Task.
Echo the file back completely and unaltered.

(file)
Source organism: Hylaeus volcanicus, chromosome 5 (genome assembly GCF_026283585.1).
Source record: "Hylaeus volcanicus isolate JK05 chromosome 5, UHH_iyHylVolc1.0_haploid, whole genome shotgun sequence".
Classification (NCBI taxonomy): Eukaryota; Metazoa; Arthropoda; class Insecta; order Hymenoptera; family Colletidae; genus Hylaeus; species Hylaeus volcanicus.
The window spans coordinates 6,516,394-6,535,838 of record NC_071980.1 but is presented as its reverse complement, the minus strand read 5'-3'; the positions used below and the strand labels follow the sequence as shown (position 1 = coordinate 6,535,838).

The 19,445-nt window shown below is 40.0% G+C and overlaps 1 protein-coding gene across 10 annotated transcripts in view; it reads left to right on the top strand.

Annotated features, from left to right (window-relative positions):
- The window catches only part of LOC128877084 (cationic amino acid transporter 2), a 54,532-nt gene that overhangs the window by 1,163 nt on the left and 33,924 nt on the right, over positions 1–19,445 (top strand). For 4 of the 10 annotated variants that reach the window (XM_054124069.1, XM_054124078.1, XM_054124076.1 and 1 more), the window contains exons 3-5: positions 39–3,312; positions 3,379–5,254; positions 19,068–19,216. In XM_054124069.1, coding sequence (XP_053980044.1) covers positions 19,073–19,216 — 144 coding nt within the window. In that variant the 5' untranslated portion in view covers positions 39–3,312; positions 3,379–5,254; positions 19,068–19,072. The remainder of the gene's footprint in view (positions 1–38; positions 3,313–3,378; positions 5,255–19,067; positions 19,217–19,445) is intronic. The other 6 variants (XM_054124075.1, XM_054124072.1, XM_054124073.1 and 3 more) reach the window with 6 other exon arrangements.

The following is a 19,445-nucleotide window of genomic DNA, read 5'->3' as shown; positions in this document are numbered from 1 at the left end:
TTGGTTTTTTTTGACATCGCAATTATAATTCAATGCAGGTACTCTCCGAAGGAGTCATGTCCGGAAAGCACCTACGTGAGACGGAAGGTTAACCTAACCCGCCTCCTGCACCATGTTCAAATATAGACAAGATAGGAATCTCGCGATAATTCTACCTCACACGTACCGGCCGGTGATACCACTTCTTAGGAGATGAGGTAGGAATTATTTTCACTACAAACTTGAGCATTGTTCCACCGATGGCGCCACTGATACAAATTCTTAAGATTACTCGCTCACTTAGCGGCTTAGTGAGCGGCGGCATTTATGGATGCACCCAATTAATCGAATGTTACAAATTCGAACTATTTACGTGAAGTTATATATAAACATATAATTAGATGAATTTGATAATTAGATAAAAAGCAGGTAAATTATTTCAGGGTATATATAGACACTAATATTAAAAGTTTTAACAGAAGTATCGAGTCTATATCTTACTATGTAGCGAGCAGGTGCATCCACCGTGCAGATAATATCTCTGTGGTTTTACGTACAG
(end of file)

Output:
Source organism: Hylaeus volcanicus, chromosome 5 (genome assembly GCF_026283585.1).
Source record: "Hylaeus volcanicus isolate JK05 chromosome 5, UHH_iyHylVolc1.0_haploid, whole genome shotgun sequence".
Classification (NCBI taxonomy): Eukaryota; Metazoa; Arthropoda; class Insecta; order Hymenoptera; family Colletidae; genus Hylaeus; species Hylaeus volcanicus.
The window spans coordinates 6,516,394-6,535,838 of record NC_071980.1 but is presented as its reverse complement, the minus strand read 5'-3'; the positions used below and the strand labels follow the sequence as shown (position 1 = coordinate 6,535,838).

The 19,445-nt window shown below is 40.0% G+C and overlaps 1 protein-coding gene across 10 annotated transcripts in view; it reads left to right on the top strand.

Annotated features, from left to right (window-relative positions):
- The window catches only part of LOC128877084 (cationic amino acid transporter 2), a 54,532-nt gene that overhangs the window by 1,163 nt on the left and 33,924 nt on the right, over positions 1–19,445 (top strand). For 4 of the 10 annotated variants that reach the window (XM_054124069.1, XM_054124078.1, XM_054124076.1 and 1 more), the window contains exons 3-5: positions 39–3,312; positions 3,379–5,254; positions 19,068–19,216. In XM_054124069.1, coding sequence (XP_053980044.1) covers positions 19,073–19,216 — 144 coding nt within the window. In that variant the 5' untranslated portion in view covers positions 39–3,312; positions 3,379–5,254; positions 19,068–19,072. The remainder of the gene's footprint in view (positions 1–38; positions 3,313–3,378; positions 5,255–19,067; positions 19,217–19,445) is intronic. The other 6 variants (XM_054124075.1, XM_054124072.1, XM_054124073.1 and 3 more) reach the window with 6 other exon arrangements.

The following is a 19,445-nucleotide window of genomic DNA, read 5'->3' as shown; positions in this document are numbered from 1 at the left end:
TTGGTTTTTTTTGACATCGCAATTATAATTCAATGCAGGTACTCTCCGAAGGAGTCATGTCCGGAAAGCACCTACGTGAGACGGAAGGTTAACCTAACCCGCCTCCTGCACCATGTTCAAATATAGACAAGATAGGAATCTCGCGATAATTCTACCTCACACGTACCGGCCGGTGATACCACTTCTTAGGAGATGAGGTAGGAATTATTTTCACTACAAACTTGAGCATTGTTCCACCGATGGCGCCACTGATACAAATTCTTAAGATTACTCGCTCACTTAGCGGCTTAGTGAGCGGCGGCATTTATGGATGCACCCAATTAATCGAATGTTACAAATTCGAACTATTTACGTGAAGTTATATATAAACATATAATTAGATGAATTTGATAATTAGATAAAAAGCAGGTAAATTATTTCAGGGTATATATAGACACTAATATTAAAAGTTTTAACAGAAGTATCGAGTCTATATCTTACTATGTAGCGAGCAGGTGCATCCACCGTGCAGATAATATCTCTGTGGTTTTACGTACAG